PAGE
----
James Bond could soon find a new home at Apple or Amazon.
007 has been the talk of the summer this year, as speculation continued to surround the future of Daniel Craig in the role. While he has now confirmed that he will done the double-0 tux one more time, with Bond 25 officially slated for a release in November 2019, Ian Fleming’s spy remains a hot topic of conversation behind closed doors.
For all the focus on SPECTRE marking a potentially departure from the series by its lead star, it definitely marked a more dramatic parting of the ways: it was the final film to be covered by Sony’s deal with the franchise. Since then, MGM has been trying to find a new distribution partner.
While the films really mark an actual profit for the company distributing them, the prestige that comes with the 007 makes it a hot ticket for any major Hollywood player, with Universal, Fox, Sony and Warner Bros. all pursuing the property.
Hollywood, though, is a changing landscape, and that means other contenders are in the ring too. With Amazon Studios now boasting a couple of Oscars to its film division, its commercial clout is on the up, with the online retailer inking a deal to self-distribute its first film: Woody Allen’s Wonder Wheel. It has also teamed up with Warner Bros. to co-fund an adaptation of Donna Tartt’s The Goldfinch. Extending that partnership with Warners for James Bond would not be out of the equation.
The surprising name at the table, though, is Apple, with The Hollywood Reporter revealing that the tech and music giant has thrown its fruity hat into the ring.
Zack Van Amburg and Jamie Erlicht, who left their post as co-presidents of Sony Pictures Television this summer to join Apple, are apparently spearheading the negotiations.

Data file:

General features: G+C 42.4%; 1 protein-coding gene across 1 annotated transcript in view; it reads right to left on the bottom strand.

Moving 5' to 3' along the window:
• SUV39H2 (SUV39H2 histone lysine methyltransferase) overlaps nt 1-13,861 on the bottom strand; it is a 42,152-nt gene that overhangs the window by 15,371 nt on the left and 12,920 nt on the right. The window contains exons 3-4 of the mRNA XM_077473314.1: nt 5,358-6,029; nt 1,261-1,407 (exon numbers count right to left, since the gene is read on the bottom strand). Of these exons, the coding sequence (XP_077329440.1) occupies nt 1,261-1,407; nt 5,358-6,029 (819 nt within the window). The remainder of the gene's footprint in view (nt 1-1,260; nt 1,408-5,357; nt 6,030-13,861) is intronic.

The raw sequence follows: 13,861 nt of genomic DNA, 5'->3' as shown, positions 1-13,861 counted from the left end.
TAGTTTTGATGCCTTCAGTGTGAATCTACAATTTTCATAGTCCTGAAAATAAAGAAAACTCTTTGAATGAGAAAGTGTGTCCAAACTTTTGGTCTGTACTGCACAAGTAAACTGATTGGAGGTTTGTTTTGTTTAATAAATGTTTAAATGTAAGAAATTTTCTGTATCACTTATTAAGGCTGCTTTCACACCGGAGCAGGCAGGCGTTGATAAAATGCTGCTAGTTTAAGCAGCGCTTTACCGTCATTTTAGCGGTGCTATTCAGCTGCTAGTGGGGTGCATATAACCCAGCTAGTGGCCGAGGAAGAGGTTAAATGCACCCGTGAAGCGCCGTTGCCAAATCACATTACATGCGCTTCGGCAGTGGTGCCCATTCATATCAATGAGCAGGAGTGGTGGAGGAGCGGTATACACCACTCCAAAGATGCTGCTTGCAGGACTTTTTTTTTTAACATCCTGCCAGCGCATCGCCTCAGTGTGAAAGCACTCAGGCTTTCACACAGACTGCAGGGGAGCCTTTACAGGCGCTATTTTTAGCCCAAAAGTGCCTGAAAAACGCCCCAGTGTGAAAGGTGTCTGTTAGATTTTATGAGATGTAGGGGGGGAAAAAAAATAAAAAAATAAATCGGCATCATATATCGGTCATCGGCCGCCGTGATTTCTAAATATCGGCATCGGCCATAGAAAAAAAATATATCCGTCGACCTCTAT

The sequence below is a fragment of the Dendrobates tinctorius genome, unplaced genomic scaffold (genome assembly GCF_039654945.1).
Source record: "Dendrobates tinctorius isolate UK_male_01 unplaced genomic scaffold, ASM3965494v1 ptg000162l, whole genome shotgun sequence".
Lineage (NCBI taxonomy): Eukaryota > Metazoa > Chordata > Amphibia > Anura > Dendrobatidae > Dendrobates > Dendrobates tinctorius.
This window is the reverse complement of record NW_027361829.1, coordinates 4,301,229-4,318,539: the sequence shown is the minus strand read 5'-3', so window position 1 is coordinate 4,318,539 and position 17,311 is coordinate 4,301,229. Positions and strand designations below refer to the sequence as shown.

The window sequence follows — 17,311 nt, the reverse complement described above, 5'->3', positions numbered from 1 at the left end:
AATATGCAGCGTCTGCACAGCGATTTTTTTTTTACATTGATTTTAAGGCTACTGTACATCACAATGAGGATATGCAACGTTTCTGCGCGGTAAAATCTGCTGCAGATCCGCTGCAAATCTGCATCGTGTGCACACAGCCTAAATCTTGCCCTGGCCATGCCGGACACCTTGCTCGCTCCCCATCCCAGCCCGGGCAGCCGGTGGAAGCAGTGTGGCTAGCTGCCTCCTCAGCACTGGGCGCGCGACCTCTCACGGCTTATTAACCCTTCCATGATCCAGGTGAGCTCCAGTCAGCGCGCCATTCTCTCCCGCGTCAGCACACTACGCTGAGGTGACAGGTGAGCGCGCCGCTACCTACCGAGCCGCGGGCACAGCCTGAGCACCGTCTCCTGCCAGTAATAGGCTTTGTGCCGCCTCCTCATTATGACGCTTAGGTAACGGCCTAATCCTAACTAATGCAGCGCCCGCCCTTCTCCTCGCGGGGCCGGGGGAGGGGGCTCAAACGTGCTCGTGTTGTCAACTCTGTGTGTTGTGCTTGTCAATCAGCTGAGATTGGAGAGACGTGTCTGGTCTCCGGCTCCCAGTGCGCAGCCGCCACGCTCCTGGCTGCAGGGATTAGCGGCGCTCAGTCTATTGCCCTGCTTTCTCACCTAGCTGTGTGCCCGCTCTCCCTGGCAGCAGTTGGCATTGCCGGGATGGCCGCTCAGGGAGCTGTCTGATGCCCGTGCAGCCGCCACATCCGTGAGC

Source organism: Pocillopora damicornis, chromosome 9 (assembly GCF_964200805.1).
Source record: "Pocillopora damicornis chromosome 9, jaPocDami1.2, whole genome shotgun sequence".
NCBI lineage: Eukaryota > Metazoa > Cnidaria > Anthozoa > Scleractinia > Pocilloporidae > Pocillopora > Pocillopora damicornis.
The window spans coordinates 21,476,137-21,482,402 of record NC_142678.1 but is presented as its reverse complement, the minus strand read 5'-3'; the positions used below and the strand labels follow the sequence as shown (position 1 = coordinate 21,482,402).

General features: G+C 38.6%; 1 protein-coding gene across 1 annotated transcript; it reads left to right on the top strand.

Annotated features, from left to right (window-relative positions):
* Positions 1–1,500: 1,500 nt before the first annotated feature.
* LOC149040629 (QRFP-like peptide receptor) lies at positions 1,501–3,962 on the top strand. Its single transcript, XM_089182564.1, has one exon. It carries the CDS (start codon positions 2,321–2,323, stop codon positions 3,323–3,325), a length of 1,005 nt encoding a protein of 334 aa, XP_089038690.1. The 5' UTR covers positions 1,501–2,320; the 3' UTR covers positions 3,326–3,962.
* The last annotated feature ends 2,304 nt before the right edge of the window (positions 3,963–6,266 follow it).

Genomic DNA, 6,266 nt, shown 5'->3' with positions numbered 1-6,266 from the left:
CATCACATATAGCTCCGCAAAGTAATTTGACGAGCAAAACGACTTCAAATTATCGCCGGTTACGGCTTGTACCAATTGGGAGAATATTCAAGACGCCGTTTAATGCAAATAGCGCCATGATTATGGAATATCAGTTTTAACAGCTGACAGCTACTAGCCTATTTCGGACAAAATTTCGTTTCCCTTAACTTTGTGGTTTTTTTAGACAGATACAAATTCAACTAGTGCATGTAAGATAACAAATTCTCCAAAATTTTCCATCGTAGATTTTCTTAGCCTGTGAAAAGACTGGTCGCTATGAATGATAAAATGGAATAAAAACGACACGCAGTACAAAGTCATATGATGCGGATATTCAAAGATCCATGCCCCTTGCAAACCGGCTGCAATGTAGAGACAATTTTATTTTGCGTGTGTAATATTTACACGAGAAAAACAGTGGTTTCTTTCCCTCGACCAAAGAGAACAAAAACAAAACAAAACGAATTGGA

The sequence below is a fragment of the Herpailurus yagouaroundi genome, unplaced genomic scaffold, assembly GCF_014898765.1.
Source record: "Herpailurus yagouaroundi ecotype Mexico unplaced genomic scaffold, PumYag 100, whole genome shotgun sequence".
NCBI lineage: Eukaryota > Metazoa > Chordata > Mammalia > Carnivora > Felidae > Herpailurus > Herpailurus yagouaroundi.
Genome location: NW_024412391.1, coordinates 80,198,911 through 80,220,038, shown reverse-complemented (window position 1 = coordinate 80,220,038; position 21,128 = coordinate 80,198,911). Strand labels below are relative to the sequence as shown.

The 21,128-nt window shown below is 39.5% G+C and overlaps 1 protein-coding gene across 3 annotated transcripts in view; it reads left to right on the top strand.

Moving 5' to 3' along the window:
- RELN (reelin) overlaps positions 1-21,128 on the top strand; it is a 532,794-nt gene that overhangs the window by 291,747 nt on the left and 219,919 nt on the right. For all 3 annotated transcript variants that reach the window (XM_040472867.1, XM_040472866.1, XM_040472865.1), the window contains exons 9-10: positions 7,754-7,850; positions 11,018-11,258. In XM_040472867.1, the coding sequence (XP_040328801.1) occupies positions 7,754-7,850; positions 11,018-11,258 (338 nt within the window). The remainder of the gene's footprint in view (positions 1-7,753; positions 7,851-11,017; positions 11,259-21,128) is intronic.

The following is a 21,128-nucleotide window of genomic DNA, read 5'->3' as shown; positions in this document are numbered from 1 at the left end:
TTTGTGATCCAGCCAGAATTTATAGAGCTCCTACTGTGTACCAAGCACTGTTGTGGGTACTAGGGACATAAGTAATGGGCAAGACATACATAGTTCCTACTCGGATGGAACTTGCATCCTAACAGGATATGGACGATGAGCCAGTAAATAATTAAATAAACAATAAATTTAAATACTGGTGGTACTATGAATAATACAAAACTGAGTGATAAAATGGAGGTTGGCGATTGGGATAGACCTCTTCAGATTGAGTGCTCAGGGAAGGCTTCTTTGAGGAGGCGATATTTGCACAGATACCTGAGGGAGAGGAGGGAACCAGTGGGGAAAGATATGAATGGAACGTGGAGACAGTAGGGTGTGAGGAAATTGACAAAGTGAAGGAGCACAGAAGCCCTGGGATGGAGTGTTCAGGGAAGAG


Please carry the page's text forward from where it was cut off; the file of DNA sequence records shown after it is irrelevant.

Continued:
UTA’s Yale Chasin told THR: “Apple is the biggest digital outlet for movies, so I think they are always present in the conversation whether they’re upfront or behind any other distributor out there that’s turning to them for real control in the digital market.”
It helps that 007 remains one of the last major brands that are still out in the open, and relatively independent. Indeed, in recent years, Disney has shown that power that can be leveraged by purchasing a major brand, with Star Wars not owned by a major corporation until the House of Mouse snapped it up. Bond’s global reach is certainly to be admired, but there is also potential for further expansion of the IP, from merchandising and movie spin-offs to TV series.
Sources tell THR that Eon producers Barbara Broccoli and Michael G. Wilson, stalwarts and gatekeepers of the franchise, are thinking traditionally about 007’s future, but Amazon and Apple’s presence in the talks highlight just how much the game is changing: both could open up new revenues for both production and related branded produce. One insider pegs the value of the franchise, when all that is taken into account, at anywhere up to possibly $5 billion.